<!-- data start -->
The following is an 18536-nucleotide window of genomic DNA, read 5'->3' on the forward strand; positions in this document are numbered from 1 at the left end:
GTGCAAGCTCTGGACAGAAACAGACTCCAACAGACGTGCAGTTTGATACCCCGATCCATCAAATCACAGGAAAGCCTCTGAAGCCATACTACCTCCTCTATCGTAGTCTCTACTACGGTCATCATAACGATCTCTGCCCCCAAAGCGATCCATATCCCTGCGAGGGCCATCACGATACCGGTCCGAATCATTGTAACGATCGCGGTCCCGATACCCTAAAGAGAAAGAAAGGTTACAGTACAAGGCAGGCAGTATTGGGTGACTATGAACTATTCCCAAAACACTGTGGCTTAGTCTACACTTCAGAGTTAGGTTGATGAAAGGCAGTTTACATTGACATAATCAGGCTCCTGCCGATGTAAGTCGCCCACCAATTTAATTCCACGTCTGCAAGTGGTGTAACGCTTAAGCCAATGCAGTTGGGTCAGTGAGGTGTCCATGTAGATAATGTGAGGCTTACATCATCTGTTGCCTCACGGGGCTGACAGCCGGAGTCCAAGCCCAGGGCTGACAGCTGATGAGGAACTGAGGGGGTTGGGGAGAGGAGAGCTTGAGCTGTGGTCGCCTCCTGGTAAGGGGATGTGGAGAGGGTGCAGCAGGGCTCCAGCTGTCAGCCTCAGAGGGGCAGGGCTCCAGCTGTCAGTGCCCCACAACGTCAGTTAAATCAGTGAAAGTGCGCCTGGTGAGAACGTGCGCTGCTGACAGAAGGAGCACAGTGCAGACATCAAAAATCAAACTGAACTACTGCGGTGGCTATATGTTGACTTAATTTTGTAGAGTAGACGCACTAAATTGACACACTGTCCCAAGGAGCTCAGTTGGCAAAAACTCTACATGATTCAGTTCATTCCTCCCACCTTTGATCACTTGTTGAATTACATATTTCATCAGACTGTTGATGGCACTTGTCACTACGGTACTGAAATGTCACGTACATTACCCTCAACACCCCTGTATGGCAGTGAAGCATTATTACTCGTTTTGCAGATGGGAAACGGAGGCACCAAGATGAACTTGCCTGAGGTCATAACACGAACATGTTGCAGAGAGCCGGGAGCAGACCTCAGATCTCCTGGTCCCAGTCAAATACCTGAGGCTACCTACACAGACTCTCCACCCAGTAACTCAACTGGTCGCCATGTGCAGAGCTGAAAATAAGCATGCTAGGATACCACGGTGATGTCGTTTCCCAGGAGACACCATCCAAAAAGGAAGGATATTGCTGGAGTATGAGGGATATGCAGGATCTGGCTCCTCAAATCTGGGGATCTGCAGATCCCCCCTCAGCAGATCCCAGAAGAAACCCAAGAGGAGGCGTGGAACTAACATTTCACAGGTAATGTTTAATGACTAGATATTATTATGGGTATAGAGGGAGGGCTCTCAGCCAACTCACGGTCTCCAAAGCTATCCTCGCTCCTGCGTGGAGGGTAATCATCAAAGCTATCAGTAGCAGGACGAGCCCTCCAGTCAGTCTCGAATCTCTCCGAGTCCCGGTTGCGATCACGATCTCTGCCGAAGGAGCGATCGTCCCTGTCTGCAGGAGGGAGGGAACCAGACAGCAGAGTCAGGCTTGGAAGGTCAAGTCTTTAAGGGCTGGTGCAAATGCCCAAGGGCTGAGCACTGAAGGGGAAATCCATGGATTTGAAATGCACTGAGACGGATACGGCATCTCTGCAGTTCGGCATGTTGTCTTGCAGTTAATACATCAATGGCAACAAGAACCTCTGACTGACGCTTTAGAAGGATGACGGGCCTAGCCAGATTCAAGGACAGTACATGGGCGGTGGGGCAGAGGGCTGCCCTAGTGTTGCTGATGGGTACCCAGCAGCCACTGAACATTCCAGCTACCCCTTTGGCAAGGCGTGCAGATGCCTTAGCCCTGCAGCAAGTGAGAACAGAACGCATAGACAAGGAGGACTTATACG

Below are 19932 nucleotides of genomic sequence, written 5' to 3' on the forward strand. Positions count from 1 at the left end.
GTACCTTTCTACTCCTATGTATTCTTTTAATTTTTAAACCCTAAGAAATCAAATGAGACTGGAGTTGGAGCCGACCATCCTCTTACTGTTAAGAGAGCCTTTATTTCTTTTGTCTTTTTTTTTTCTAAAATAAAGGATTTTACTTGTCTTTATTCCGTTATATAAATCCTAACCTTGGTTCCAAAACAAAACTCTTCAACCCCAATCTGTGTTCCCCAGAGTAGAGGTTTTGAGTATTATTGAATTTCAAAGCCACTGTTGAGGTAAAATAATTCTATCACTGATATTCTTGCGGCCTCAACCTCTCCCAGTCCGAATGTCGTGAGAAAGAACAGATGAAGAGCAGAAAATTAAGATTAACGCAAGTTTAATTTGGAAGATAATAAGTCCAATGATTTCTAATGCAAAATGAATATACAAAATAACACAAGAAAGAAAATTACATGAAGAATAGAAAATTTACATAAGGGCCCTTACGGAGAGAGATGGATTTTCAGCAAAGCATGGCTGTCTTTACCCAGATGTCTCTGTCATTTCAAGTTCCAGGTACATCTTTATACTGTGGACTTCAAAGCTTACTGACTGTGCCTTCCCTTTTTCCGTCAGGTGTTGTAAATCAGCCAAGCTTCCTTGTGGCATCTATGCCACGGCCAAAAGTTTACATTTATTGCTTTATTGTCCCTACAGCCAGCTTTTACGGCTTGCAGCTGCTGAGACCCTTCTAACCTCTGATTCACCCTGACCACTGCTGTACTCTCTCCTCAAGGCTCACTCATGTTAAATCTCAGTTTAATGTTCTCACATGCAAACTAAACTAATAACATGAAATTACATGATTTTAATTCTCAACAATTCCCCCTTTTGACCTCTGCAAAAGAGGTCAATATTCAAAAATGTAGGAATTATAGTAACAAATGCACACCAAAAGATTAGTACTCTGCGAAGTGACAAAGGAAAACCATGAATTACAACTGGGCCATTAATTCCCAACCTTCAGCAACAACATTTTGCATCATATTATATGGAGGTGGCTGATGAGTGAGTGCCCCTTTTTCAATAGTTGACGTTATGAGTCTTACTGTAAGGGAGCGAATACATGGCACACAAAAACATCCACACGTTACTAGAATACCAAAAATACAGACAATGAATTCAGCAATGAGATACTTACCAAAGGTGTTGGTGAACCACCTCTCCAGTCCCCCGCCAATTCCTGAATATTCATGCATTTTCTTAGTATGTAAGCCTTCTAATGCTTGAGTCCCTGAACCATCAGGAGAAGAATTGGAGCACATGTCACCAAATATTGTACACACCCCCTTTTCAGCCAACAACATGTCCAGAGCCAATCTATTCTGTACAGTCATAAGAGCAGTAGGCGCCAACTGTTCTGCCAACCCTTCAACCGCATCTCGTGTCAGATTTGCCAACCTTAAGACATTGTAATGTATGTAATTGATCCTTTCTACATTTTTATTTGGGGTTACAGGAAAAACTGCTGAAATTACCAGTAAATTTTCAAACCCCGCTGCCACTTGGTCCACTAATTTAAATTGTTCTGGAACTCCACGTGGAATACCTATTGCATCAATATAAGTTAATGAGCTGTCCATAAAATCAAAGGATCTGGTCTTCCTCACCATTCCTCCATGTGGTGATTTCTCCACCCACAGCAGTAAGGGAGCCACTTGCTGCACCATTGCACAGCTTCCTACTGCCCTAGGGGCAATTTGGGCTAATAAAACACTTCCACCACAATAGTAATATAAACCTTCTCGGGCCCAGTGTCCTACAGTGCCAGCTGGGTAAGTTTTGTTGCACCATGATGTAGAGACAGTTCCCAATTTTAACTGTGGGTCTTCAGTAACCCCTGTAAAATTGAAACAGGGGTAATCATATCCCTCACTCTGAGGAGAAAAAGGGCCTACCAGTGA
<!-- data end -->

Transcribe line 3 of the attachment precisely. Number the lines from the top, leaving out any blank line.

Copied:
Below are 19932 nucleotides of genomic sequence, written 5' to 3' on the forward strand. Positions count from 1 at the left end.